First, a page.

The infamous “Ebb Tide Restaurant Fire” took place on December 11th 1965 at approximately 9:15am. Heavy black smoke swept through five business places on Delaware Ave. at Euclid. It started in Caruso’s Shoe Repair, and then spread through false ceilings to Shaw’s Textiles and the Ebb Tide Restaurant. Town firemen assisted during this two-alarmer. The fire was caused by careless smoking in the shoe repair shop when rubber cement and other materials became ignited. Flames were shooting out of the front door of the shop when the first crew arrived on the scene. The smoke was so thick it hindered the visibility at the scene.

One of the worst fires in Kenmore’s history was the third major fire in the old Kenmore Theater Building, on March 20th 1968. The theater had been remodeled by this point in time and called Kenmore Plaza Apartments. The complex contained 51 apartments and three store fronts. A raging fire destroyed most of the two-story brick complex. Two tenants lost their lives during this two-alarm fire. Flames broke through the ceiling around 1:00am and began to engulf the southern end of the building. The fire was not declared under control until 5:30am. The exact cause was never determined, but it appears to have started in the rear of a first floor laundry room. Smoke was so thick when firemen first arrived that our men were kept busy rescuing residents who were unable to use the fire escapes or stairways. Victims were pulled through windows and led down fire department ladders to safety from the smoke and flames. Following this fire, the entire block was torn down and a new apartment complex was in its place.

On March 22nd 1973, Penny’s Hardware at Elmwood and Wabash was destroyed during a two-alarm fire. Fire traveled fast through a false ceiling and caused thick smoke conditions which made operations on the scene difficult. During the height of the blaze, the roof had collapsed in a shower of burning embers.

On a snowy Sunday afternoon on November 27th 1977, KVFD Lt. Michael Coffey fought heat and heavy smoke to rescue an unconscious 76 year old woman from the second story as a blaze ravaged through her home at 289 Kinsey Ave. Upon arrival at the scene, firefighter found the home fully charged with thick black smoke rolling out of every door and window forcing the crew to use air packs in search of the woman. Lt. Coffey was the recipient of “Fireman of the Year” award from Firematic organizations and received numerous citations from various service clubs and the Village of Kenmore for his heroism.

On July 3rd 1988, a spectacular fire and explosions in District 1 rocked Polymer Applications, a chemical plant on River Road, causing approximately $6 million in damage. It took over 150 firefighters from Kenmore, Tonawanda, and many neighboring departments 9 hours to bring the fire under control. Crews were on scene through the July 4th Holiday.

The Town of Tonawanda Highway Garage on Woodward Ave. was destroyed on July 13th 1995 in a $7 million dollar 3-alarm fire that included about $4 million in trucks and equipment. This was one of the most costly fires in town history. The fire burned out of control for hours with thick black smoke and flames.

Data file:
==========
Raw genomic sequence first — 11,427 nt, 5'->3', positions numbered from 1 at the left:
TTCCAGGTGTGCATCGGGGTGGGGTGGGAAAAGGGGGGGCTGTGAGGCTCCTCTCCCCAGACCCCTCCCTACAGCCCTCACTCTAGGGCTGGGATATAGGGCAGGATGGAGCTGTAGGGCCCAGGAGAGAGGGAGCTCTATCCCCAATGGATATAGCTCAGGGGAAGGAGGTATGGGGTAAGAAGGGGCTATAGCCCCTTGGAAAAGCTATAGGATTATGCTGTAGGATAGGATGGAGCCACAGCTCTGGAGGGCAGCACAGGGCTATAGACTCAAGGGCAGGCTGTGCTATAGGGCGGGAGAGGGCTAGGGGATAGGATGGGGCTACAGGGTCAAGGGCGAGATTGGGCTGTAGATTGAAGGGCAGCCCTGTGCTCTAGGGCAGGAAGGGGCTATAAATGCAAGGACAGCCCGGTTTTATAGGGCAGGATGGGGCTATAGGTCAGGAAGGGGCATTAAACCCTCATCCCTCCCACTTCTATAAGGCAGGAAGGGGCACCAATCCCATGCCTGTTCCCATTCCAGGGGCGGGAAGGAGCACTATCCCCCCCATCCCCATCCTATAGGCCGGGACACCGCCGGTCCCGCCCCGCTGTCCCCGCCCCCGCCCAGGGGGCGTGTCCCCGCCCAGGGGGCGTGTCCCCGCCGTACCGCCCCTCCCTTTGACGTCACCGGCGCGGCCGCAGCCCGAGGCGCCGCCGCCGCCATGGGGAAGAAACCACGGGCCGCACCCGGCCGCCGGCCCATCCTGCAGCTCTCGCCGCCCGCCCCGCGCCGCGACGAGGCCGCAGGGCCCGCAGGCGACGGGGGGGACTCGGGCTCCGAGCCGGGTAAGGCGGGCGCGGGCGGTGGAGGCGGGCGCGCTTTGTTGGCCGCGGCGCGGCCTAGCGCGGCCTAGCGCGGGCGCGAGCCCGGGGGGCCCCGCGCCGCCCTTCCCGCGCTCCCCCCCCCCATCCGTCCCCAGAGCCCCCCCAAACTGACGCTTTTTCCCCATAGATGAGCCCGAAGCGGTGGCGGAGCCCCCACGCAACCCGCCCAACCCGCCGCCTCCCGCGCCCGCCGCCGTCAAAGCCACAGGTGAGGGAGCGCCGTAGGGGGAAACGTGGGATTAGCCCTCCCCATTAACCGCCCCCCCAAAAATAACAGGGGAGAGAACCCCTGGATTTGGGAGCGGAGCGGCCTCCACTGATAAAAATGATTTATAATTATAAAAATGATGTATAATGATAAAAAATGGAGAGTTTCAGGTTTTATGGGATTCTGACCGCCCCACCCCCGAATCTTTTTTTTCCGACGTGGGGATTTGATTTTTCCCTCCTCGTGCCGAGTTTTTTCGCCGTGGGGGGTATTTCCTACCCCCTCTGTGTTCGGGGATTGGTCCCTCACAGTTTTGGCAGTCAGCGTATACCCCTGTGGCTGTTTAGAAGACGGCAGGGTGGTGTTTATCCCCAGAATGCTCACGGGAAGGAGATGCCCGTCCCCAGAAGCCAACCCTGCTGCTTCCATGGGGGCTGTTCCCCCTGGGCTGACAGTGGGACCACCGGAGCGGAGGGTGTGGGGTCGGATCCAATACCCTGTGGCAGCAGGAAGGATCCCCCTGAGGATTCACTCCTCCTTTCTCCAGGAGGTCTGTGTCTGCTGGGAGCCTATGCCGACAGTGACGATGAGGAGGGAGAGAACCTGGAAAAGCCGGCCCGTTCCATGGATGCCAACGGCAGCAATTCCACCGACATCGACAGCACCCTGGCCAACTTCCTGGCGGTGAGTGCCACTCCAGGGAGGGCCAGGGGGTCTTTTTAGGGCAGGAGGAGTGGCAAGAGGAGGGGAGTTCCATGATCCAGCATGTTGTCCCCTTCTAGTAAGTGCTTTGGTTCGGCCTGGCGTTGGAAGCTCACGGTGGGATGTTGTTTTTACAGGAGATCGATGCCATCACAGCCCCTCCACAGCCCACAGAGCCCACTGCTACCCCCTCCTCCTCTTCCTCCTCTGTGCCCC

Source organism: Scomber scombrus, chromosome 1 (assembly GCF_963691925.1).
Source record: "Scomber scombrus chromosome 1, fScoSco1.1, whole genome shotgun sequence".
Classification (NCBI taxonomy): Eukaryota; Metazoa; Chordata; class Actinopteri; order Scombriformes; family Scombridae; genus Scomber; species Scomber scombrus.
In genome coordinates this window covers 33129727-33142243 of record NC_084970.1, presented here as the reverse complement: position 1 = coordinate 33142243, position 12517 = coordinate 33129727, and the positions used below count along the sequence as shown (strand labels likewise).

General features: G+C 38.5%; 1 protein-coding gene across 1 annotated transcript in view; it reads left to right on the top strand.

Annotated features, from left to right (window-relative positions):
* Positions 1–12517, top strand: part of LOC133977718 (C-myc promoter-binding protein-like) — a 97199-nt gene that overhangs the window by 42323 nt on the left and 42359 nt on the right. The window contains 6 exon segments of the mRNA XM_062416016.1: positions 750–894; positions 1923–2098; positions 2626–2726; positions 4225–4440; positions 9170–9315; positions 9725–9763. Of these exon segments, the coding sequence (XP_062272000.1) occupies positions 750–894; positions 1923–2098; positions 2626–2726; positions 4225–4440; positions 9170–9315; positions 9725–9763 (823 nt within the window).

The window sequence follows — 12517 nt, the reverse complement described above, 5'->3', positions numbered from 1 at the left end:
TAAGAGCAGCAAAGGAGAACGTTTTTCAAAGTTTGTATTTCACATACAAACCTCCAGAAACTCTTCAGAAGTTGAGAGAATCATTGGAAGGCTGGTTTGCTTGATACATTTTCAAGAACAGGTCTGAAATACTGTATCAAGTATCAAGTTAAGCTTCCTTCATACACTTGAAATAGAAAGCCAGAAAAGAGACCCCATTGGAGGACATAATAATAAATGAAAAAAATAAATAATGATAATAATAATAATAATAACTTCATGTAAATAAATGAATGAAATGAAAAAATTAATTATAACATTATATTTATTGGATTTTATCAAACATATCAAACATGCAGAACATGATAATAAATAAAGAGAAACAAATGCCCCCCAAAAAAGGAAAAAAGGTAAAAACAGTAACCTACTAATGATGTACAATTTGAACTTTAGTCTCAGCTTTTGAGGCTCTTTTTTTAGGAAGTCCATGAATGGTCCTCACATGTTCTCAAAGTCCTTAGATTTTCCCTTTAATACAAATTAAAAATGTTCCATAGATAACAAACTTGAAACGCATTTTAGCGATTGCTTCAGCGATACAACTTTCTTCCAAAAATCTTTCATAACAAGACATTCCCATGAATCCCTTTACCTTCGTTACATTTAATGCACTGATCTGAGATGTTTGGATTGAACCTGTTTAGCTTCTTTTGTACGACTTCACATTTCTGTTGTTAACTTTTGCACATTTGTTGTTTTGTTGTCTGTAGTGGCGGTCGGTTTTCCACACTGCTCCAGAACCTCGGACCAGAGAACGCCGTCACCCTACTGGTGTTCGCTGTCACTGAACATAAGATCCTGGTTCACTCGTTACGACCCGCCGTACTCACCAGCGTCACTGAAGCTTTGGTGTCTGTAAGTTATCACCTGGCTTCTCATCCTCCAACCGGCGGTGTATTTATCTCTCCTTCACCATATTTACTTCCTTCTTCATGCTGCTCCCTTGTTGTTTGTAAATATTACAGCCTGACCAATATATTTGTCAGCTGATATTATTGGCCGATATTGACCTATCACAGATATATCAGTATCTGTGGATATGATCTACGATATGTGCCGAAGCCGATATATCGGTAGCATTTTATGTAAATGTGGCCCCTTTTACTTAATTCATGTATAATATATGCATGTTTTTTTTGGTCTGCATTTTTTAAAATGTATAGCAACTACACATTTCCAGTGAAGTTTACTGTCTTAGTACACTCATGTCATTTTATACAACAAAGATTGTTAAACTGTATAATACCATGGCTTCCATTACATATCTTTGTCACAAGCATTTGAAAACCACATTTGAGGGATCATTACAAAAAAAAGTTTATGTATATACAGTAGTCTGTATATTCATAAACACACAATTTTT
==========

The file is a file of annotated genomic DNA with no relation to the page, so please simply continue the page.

On May 5th of 1997, a 3-alarm fire destroyed the Caton Hendler Paint Company at 2429 Elmwood Ave. and Victoria Blvd. Damage was estimated at 1.1 million. The fire started in a storage room of the store and spread to the rest of the building. An explosion and wall collapsed shortly after the fire departments arrival, seriously injuring five of our members in a shower of flying bricks and concrete blocks. The whole village was covered with smoke and charred particles. Crews remained working at the scene for several hours. The exact cause has never been officially determined. On May 24th, Firefighter Timothy Goff, died from his injuries sustained at the fire.

Late in the evening on February 4th 2003, we received a call of a house fire and the possibility of people trapped at 170 Somerton Ave. Crews arrived on scene to find a woman leaning out of a second story window, gasping for air and informing us that her young daughter was still trapped in the house. As our members entered the house, they found the young girl unconscious behind the front door. She was immediately removed from the structure and transported to the hospital. Through heavy smoke and fire conditions, our members worked their way upstairs and rescued the woman in a front bedroom (who had gone unconscious) to safety. Due to the quick action by our members, the mother and daughter (in spite of critical injuries and burns) survived and are alive today. In recognition of this heroic team effort, all members at this fire were honored with the “Fire Fighter of the Year” award.

On December 24th of 2009, the KVFD along with the other town companies battled a two-alarm fire at a house on the corner of Military Rd. and Hamilton Blvd. Fire broke out in the basement around 11am and was spotted by a utility worker who was working at that house. The fire quickly spread to the first and second floors. Eleven people, (seven children and four adults) lived in the house and all were able to get out of the house with help from their neighbors and the utility worker. Damages were estimated at $175,000.